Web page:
Singapore-based online gaming platform Bountie is helping e-sports players go professional, introducing cryptocurrency prizes that can be cashed out into real money rewards. We talked to founder Lex Na.
By 2021, it’s expected that there will be a staggering 2.7 billion gamers worldwide. Lex Na grew up in Singapore as one of them. “I started when I was in primary school. After school, I’d just go home to play games,” he reminisces. Like the vast majority of his peers, however, his passion faced one very big problem: “I couldn’t make money doing it. Even though I loved it so much and wanted to do something with it, I couldn’t,” he says. Indeed, there are currently only around 500 highly paid professional e-sports players in the world to date, indicative of how difficult it is to make gaming a viable career. Instead of giving up, however, he decided to change things for the next generation of gamers with his new online tournament hosting platform Bountie.
“It wasn’t like the usual startup story where you suddenly wake up and have a genius idea. For me, it was a journey,” says Lex of how he got Bountie off the ground. A tournament hosting platform that allows you to compete against friends or people across the world, it not only opens contests up to include a huge variety of games, but also offers players the possibility of winning actual real money – broadening both its appeal and its group of avid competitors. “We realised that we would rather go down the long-tail route. As you know, Amazon is huge – not because they sell a few products, but because they sell everything. That’s where we got the idea to create a platform open to any game out there,” says Lex.
Key to the scope of possibilities Lex saw here was gaming’s significant reach. “People who don’t have money or time still play games. What if you could reward them for it?” And, given the sheer number of games and contests taking part at any one time, there are options aplenty for people to get in on the action. “There is something for everyone in the gaming world where you can be in at least the top 5% in something competitive. What really attracts people is this ability to shine regardless of who they are and what they are. And the gaming world is completely unique in this manner.”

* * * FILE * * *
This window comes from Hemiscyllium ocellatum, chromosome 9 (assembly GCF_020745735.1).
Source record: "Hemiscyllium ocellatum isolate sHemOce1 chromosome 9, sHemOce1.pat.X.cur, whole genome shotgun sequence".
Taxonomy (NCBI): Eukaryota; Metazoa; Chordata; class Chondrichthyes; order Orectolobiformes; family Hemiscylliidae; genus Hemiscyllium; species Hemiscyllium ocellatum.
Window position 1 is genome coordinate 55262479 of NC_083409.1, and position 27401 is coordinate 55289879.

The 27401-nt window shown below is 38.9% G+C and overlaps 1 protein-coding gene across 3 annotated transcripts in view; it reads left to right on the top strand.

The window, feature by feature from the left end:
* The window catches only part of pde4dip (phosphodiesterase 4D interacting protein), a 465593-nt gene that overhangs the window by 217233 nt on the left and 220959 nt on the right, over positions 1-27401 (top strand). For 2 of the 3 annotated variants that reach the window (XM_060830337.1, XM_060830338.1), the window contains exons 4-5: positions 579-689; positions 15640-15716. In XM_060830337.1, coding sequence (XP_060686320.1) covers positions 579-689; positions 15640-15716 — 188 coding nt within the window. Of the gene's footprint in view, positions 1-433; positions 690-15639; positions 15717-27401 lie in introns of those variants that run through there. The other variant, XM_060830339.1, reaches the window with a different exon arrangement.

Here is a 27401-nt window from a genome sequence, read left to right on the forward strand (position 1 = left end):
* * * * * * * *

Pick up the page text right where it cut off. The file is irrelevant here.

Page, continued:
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What marks Bountie out are its real money rewards. “When you think about current platforms, they have what you call ‘in-game currencies.’ But these are virtual currencies that you can’t bring outside of the game itself,” he explains. On Bountie, they use cryptocurrency to make winnings real. “Now, you can withdraw them, send them to be exchanged and cash them out into your national currency.” Each tournament has a prize pool denoted in BTNE, or Bountie tokens, which use the cryptocurrency Ethereum’s ERC-20 standardisation to ensure secure and verified transactions.
In development since 2017, Lex says his site has captured the interests of up to 15,000 pre-sign-up users so far and hopes that the full iteration of Bountie will be accessible by over a million by the end of the year. “Compared to the whole gaming market, it’s just a drop in the bucket,” he laughs. Headquartered in Singapore, though, they’re perfectly poised for the colossal Asian gaming market on their doorstep – one that’s home to 1.2 billion players, a number that dwarfs any other region. “The current e-sports scene is limited to only a few elites. What about all the rest? We want to build something like LinkedIn for gamers where those who are always winning 2nd or 3rd can build their gaming resume,” explains Lex. Just like how Grab and Uber created an application where people can drive around and make USD 100-200 dollars a day, Bountie hopes to fill that niche for wannabe e-sports players. “This was the vision we had,” he says. “We want to create this whole concept where you don’t just play games because it’s fun, but that there’s also a way to get something out of it besides entertainment.”
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